Talk aside, non-residents didn’t flood in to buy more South Dakota fishing licenses this spring

Capitol News Bureau

PIERRE, S.D. (KELO) — So far in 2020, sales of South Dakota fishing licenses to people from outside the state’s borders have tracked in line with previous recent years, according to a report presented Thursday to the South Dakota Game, Fish and Parks Commission.

That’s contrary to what’s been heard at times through the rumor mill. The increased fishing pressure has instead come from South Dakota anglers, who have been hitting the water in remarkably higher numbers.

The commission Thursday meanwhile turned down a citizen’s petition for a change to South Dakota’s fishing regulations.

The petition called for prohibiting non-residents from fishing for walleye and sauger in some stretches of the Missouri River during the months of January through April.

Minnesota’s statewide season for walleye, sauger and northern pike opened May 9 this year. South Dakota generally allows fishing year-round on most waters.

Andrew Rick of Hartford wanted the tail-race areas below Fort Randall Dam, Big Bend Dam and Oahe Dam to be closed to non-residents until May 1 each year.

His position was those areas draw large numbers of anglers during the months of late winter and early spring and the pressure reduces the quality of the experience for residents. He wanted the tail-races solely for residents, but leaving the rest of the river open for residents and non-residents alike.

Rick wasn’t able to participate Thursday. State Wildlife Division director Tom Kirschenmann recommended that the commission reject the petition.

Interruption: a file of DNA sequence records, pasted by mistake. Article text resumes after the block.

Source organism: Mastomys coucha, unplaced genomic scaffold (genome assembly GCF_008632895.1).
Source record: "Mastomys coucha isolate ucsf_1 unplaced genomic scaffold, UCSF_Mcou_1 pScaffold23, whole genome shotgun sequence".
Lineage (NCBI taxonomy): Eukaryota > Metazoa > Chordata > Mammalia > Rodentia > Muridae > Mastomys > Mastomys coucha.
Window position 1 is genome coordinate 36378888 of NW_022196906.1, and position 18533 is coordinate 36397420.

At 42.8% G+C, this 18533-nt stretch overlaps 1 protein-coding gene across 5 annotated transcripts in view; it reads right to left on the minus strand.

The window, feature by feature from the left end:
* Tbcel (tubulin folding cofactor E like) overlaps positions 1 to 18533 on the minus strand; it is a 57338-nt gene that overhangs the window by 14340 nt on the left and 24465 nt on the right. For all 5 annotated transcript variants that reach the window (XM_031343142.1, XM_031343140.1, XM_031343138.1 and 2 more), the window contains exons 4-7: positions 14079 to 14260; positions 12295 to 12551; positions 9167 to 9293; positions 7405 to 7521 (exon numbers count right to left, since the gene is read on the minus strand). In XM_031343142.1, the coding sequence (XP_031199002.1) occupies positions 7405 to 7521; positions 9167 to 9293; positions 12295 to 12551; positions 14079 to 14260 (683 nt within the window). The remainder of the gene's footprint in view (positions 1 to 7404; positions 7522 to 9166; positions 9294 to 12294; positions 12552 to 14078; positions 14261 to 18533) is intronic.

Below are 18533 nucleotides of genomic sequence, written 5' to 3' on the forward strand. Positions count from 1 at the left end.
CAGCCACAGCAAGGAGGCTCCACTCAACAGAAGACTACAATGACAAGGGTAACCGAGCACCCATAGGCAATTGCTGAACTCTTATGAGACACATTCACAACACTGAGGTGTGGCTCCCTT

Kirschenmann said angling pressure in those areas of the Missouri River has been highest May through July. “So it doesn’t really fit within the concept being requested here,” he said.

Enforcement would be difficult at times, such as a non-resident fishing with a resident from the same family, Kirschenmann said.

The commission without further discussion voted 8-0 to reject the petition.

Earlier in the meeting, one of the state Game, Fish and Parks Department’s top administrators spoke about fishing-license sales.

“They have been strong. They have been positive,” Kevin Robling said. He is the department’s deputy secretary.

Residents especially have been buying licenses that allow them to fish, according to the sales report on the last page of the commission’s meeting booklet. They’ve bought about 31,000 more combination and fishing licenses from January through May than for the similar period last year. Sales to residents this year have been the highest in at least five years.

Non-residents meanwhile have bought about 6,500 more fishing licenses. While that sounds like a lot, it’s more of a reflection of the rainy spring and summer last year that depressed license sales. The non-resident fishing license numbers were higher in 2015-2018 than for this year.

The boom has been good news for the Game, Fish and Parks budget. More than $1 million has been generated from the higher sales.

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